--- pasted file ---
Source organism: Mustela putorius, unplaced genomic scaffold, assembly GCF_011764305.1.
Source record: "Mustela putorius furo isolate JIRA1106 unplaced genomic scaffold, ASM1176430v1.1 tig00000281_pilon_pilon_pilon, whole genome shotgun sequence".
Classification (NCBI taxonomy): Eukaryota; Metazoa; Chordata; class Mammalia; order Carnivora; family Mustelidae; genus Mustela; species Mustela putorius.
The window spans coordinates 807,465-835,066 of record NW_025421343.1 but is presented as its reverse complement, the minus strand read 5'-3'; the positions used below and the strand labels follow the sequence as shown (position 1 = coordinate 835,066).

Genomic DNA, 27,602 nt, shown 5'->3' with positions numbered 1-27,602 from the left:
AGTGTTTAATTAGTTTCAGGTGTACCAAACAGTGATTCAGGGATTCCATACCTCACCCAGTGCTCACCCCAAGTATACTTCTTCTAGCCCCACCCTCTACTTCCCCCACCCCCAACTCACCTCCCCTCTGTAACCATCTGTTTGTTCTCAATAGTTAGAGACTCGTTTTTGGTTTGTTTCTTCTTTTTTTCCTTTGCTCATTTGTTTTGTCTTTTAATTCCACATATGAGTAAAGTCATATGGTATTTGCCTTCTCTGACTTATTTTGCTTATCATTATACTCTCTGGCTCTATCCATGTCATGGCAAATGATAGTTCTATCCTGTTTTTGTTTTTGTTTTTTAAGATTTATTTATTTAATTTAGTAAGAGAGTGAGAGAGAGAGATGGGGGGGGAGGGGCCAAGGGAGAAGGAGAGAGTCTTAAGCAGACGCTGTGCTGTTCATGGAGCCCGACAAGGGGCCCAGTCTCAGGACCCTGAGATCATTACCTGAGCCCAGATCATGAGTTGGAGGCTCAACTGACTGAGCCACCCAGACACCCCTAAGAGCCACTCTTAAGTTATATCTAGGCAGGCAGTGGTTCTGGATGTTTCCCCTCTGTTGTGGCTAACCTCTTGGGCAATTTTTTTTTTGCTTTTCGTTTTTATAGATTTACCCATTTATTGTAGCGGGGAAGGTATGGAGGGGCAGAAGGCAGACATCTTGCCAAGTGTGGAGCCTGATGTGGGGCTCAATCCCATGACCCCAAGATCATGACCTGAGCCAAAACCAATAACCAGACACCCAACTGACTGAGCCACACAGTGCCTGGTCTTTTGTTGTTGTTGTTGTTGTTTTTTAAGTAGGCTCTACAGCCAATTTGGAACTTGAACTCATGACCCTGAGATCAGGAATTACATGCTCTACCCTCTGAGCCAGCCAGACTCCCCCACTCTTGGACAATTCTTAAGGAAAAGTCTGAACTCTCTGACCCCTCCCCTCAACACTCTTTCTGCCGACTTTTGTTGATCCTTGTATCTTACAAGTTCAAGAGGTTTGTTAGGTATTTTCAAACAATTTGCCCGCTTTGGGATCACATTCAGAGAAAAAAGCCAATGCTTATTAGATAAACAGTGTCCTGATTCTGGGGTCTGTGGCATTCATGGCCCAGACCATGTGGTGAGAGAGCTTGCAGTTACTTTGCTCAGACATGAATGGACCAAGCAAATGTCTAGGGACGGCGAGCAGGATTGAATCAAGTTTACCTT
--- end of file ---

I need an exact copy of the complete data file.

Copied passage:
Source organism: Mustela putorius, unplaced genomic scaffold, assembly GCF_011764305.1.
Source record: "Mustela putorius furo isolate JIRA1106 unplaced genomic scaffold, ASM1176430v1.1 tig00000281_pilon_pilon_pilon, whole genome shotgun sequence".
Classification (NCBI taxonomy): Eukaryota; Metazoa; Chordata; class Mammalia; order Carnivora; family Mustelidae; genus Mustela; species Mustela putorius.
The window spans coordinates 807,465-835,066 of record NW_025421343.1 but is presented as its reverse complement, the minus strand read 5'-3'; the positions used below and the strand labels follow the sequence as shown (position 1 = coordinate 835,066).

Genomic DNA, 27,602 nt, shown 5'->3' with positions numbered 1-27,602 from the left:
AGTGTTTAATTAGTTTCAGGTGTACCAAACAGTGATTCAGGGATTCCATACCTCACCCAGTGCTCACCCCAAGTATACTTCTTCTAGCCCCACCCTCTACTTCCCCCACCCCCAACTCACCTCCCCTCTGTAACCATCTGTTTGTTCTCAATAGTTAGAGACTCGTTTTTGGTTTGTTTCTTCTTTTTTTCCTTTGCTCATTTGTTTTGTCTTTTAATTCCACATATGAGTAAAGTCATATGGTATTTGCCTTCTCTGACTTATTTTGCTTATCATTATACTCTCTGGCTCTATCCATGTCATGGCAAATGATAGTTCTATCCTGTTTTTGTTTTTGTTTTTTAAGATTTATTTATTTAATTTAGTAAGAGAGTGAGAGAGAGAGATGGGGGGGGAGGGGCCAAGGGAGAAGGAGAGAGTCTTAAGCAGACGCTGTGCTGTTCATGGAGCCCGACAAGGGGCCCAGTCTCAGGACCCTGAGATCATTACCTGAGCCCAGATCATGAGTTGGAGGCTCAACTGACTGAGCCACCCAGACACCCCTAAGAGCCACTCTTAAGTTATATCTAGGCAGGCAGTGGTTCTGGATGTTTCCCCTCTGTTGTGGCTAACCTCTTGGGCAATTTTTTTTTTGCTTTTCGTTTTTATAGATTTACCCATTTATTGTAGCGGGGAAGGTATGGAGGGGCAGAAGGCAGACATCTTGCCAAGTGTGGAGCCTGATGTGGGGCTCAATCCCATGACCCCAAGATCATGACCTGAGCCAAAACCAATAACCAGACACCCAACTGACTGAGCCACACAGTGCCTGGTCTTTTGTTGTTGTTGTTGTTGTTTTTTAAGTAGGCTCTACAGCCAATTTGGAACTTGAACTCATGACCCTGAGATCAGGAATTACATGCTCTACCCTCTGAGCCAGCCAGACTCCCCCACTCTTGGACAATTCTTAAGGAAAAGTCTGAACTCTCTGACCCCTCCCCTCAACACTCTTTCTGCCGACTTTTGTTGATCCTTGTATCTTACAAGTTCAAGAGGTTTGTTAGGTATTTTCAAACAATTTGCCCGCTTTGGGATCACATTCAGAGAAAAAAGCCAATGCTTATTAGATAAACAGTGTCCTGATTCTGGGGTCTGTGGCATTCATGGCCCAGACCATGTGGTGAGAGAGCTTGCAGTTACTTTGCTCAGACATGAATGGACCAAGCAAATGTCTAGGGACGGCGAGCAGGATTGAATCAAGTTTACCTT